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Re: Ship High In Transit ??

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For the final word from Snopes :^)
 
... The word shit entered modern English language derived from the Old English nouns scite and the Middle Low German schite, both meaning "dung," and the Old English noun scitte, meaning "diarrhea." Our most treasured cuss word has been with us a long time, showing up in written works both as a noun and as a verb as far back as the 14th century.

Scite can trace its roots back to the proto-Germanic root skit-, which brought us the German scheisse, Dutch schijten, Swedish skita, and Danish skide. Skit- comes from the Indo-European root skheid- for "split, divide, separate," thus shit is distantly related to schism and schist. (If you're wondering what a verb root for the act of separating one thing from another would have to do with excrement, it was in the sense of the body's eliminating its waste ? "separating" from it, so to speak. Sort of the opposite of today's "getting one's shit together.") ...

----- Original Message -----
From: Avicpeng
Cc: SEAINT
Sent: Saturday, February 04, 2006 12:40 PM
Subject: Re: Ship High In Transit ??

Look on snopes.  The factoid is false. :^)
----- Original Message -----
Sent: Saturday, February 04, 2006 12:37 PM
Subject: Re: Ship High In Transit ??

For sure.  Thanks for the chuckle.  :)

In a message dated 2/4/06 12:35:23 PM, vicpeng(--nospam--at)telus.net writes:

I'd say so myself but, makes for entertainment.  Similar to the King's consent to fornicate.

Thor Tandy P.Eng MIStructE
Victoria, BC
Canada
vicpeng(--nospam--at)telus.net

----- Original Message -----
From: Rhkratzse(--nospam--at)aol.com
To: 
Sent: Saturday, February 04, 2006 12:25 PM
Subject: Ship High In Transit ??

Who knows if the following is true, or just an urban legend?

In a message dated 2/4/06 12:20:00 PM,
vicpeng(--nospam--at)telus.net writes:

Speaking of which, I received the following discourse on a favorite word usage.
 
Manure:  In the 16th and 17th centuries, everything had to be transported by ship and it was also before commercial fertilizer's invention, so large shipments of manure were common.   It was shipped dry, because in dry form it weighed a lot less than when wet, but once water (at sea) hit it, it not only became heavier, but the process of fermentation began again, of which a by product is methane gas. As the stuff was stored below decks in bundles you can see what could (and did) happen.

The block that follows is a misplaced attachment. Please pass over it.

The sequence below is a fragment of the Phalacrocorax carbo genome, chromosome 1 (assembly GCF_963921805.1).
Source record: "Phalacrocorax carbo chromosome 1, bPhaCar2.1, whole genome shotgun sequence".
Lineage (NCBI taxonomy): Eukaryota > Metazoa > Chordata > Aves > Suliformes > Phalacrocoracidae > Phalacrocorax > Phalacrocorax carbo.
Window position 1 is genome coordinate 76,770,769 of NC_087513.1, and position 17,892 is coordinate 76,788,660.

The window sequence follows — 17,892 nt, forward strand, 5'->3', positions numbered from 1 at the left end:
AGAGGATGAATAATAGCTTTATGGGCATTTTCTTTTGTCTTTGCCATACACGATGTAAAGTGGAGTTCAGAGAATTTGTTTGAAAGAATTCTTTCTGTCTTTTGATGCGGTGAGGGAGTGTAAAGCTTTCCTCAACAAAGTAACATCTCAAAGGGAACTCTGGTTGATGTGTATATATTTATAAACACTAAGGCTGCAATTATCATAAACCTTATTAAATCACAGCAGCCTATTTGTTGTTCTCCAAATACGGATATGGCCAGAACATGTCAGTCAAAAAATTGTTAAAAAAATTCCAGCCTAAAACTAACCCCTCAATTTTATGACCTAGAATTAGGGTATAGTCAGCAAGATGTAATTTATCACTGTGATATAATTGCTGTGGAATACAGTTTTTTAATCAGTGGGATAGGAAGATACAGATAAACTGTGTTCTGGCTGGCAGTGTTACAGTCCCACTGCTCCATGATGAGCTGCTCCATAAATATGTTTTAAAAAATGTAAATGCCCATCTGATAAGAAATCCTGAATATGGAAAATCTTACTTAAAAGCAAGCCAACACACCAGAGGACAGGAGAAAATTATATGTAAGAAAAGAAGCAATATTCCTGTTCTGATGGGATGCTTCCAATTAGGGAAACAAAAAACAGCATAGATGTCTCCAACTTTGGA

Methane began to build up below decks and the first time someone came below at night with a lantern, BOOOOM!  Several ships were destroyed in this manner before it was determined just what was happening.


After that, the bundles of manure were always stamped with the term "Ship High In Transit" on them, which meant for the sailors to stow it high enough off the lower decks so that any water that came into the hold would not touch this volatile cargo and start the production of methane.

Thus evolved the term "S.H.I.T ", (Ship High In Transport) which has come down through the centuries and is in use to this very day.

You probably did not know the true history of this word.  Neither did I.  I had always thought it was a golf term.

Thor Tandy P.Eng MIStructE
Victoria, BC
Canada
vicpeng(--nospam--at)telus.net

----- Original Message -----
From: Rhkratzse(--nospam--at)aol.com
To: chrisw(--nospam--at)skypoint.com ; seaint(--nospam--at)seaint.org
Sent: Saturday, February 04, 2006 11:51 AM
Subject: Re: ASTM A36

In a message dated 2/4/06 11:50:27 AM,
chrisw(--nospam--at)skypoint.com writes:
ferro-manurium

What ASTM spec covers that?   :)